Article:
Friday, March 6, 2015

Gotham: Everyone Has a Cobblepot Review


James Gordon has been sometimes frustratingly moral and square throughout Gotham, someone who is so erect and upstanding that he comes across as not dull but irritating in his inability to see that in many ways, he doesn't get it.  Everyone Has a Cobblepot, the final Gotham episode before a six week hiatus to wrap up the first season, shows that Gordon finally is willing to play extremely rough, even shady, to get his way for the good.  We get some wild twists in the other storylines, strong character development, and Robin Lord Taylor's continuing brilliance as The Penguin.

Gordon is enraged to find that thanks to the influence of Commissioner Loeb (Peter Scolari), not only is former Narcotics officer Arnold Flass (Dash Mihok) being released for the murder Flass committed, but is about to be endorsed to be the new President of the Policemen's Union!  The interference of Commissioner Loeb also frustrates Assistant District Attorney Harvey Dent (Nicholas D'Agosto), who was setting up the case against Flass.  Gordon suspects Loeb has something on everyone that allows him to act this way, and both he and Dent find that Loeb has the goods on just about everyone.  This includes Gordon's partner, Harvey Bullock (Donal Logue), the one who claimed on tape to have provided false Flass information.  It's clear Bullock has been pressed to lie thanks to the files Loeb has on him, but Bullock, now a morally conflicted character, finds himself helping Gordon and Dent find the secret stash of records that will break Loeb's hold over the department.

For help, Gordon turns to Oswald Cobblepot aka The Penguin (RLT).  Gordon tells him he is willing to help Penguin out when the need arises.  In exchange for his help, Penguin wants to look over the records for his own purposes.  Gordon tells him he can look at them except for records of cops.  Penguin leads them to an isolated farm outside Gotham, run by Marge (Becky Anne Taylor) and Jude (Dan Ziskie), a seemingly sweet old couple.  As can be expected, the couple is dangerous and deadly.  Bullock and Gordon are able to overpower them, leaving them to Cobblepot to watch as they seek the records.  They don't find them, but do discover something more shocking: Loeb's daughter Miriam (Nicholle Tom), who is pretty much bonkers and who murdered her mother.  Now Gordon has an ace up his sleeve, and negotiates with Loeb (blackmails if you like): he keeps quiet in exchange for Bullock's files and Loeb's public endorsement of Gordon for Policemen's Union President (not sure if he got his way on putting Flass to a fair trial).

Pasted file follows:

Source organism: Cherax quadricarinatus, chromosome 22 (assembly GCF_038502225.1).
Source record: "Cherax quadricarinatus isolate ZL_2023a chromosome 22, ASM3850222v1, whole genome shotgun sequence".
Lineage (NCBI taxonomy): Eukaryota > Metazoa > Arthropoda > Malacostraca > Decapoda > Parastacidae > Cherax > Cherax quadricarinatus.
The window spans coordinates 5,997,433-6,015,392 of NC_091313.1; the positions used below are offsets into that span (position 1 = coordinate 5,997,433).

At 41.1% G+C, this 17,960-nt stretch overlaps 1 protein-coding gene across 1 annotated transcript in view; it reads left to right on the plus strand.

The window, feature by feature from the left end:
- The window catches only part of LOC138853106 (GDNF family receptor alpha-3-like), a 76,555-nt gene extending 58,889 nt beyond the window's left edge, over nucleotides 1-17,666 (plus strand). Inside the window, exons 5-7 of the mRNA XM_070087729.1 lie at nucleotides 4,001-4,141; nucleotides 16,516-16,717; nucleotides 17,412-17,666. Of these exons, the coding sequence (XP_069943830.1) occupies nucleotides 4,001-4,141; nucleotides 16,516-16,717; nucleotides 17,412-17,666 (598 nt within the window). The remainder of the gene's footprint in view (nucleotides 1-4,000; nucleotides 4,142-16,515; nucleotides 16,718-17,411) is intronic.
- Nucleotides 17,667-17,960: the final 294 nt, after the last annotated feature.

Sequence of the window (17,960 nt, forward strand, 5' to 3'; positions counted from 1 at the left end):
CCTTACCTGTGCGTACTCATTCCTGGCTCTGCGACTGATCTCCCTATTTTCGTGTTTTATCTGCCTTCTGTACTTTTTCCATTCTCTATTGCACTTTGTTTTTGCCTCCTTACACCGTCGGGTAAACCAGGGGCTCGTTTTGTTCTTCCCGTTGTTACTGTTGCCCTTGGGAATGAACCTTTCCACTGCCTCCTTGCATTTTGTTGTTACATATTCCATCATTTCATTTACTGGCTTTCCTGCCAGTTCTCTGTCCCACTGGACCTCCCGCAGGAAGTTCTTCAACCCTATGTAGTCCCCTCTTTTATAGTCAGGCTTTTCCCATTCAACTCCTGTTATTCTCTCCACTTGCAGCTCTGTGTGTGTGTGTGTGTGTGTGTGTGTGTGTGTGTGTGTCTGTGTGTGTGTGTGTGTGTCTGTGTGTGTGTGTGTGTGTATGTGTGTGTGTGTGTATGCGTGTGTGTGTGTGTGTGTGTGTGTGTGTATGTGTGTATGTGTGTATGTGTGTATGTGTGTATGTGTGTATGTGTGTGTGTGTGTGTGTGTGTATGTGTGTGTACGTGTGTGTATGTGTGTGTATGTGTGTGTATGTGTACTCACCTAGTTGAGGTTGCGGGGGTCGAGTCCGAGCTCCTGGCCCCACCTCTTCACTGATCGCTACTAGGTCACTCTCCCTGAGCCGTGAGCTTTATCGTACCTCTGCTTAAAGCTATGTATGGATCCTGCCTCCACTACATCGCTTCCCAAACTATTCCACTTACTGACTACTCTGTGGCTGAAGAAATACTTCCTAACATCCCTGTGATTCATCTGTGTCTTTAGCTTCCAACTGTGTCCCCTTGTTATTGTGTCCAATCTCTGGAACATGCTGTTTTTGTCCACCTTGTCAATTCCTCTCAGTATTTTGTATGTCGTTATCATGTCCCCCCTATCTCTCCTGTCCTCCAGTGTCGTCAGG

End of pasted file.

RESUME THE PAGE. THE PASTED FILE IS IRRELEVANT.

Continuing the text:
In the major subplot, Fish Mooney (Jada Pinkett Smith) negotiates a good deal for herself with the nefarious Doctor Dulmacher (Colm Feore): she now becomes his right-hand man.  If it means sacrificing her own loyal aide Kelly (Dashiell Eaves), so be it.  It's not like she can do much herself, as she finds herself trapped on Dulmacher's isolated island.  Alfred (Sean Pertwee) is still recovering from the stabbing, and Bruce Wayne (David Mazouz) knows it's connected to his own haphazard investigation of Wayne Enterprises.  Selina Kyle (Camren Bicondova) offers to help, but he declines, not wanting to put someone else in danger.  We even get some frustrated romance, as GCPD Forensics Officer Edward Nygma (Cory Michael Smith) finds that Kristen Kringle (Chelsea Spack), whom he's fond of, has moved on to a new boyfriend, Officer Tom Dougherty (Zachary Spicer). 

One aspect of Everyone Has a Cobblepot (an acknowledgment that every person has some secret that does damage to them, a hidden burden that troubles them in some way) that surprised me was in how good all the guest stars were.  I start with D'Agosto's Dent.  Let's leave aside for a moment that D'Agosto is a beautiful-looking man (making his eventual fate all the more horrifying and tragic). He comes across as one of the few decent men in Gotham, as moral and upstanding as Gordon, only unlike Gordon, Dent knows that the corruption is so powerful he can't fight it but most work his best with it. 

A bigger surprise is Scolari as the corrupt Commissioner Loeb.  It's hard to picture the costar from Bosom Buddies who isn't Tom Hanks being so effectively menacing, but Scolari pulls it off brilliantly.  "I had a pre-sentiment I might be seeing you," he coldly tells Gordon when the moralistic Detective storms into his office.  "Petulance and naïvete are a bad combination.  Know when you're beaten," he snaps when Loeb shows Gordon the video-recording of Bullock's 'confession'.  When Loeb's secret is brought up to him, Scolari doesn't show Loeb cracking, but you can see he is caught off-guard and not willing to give up his daughter.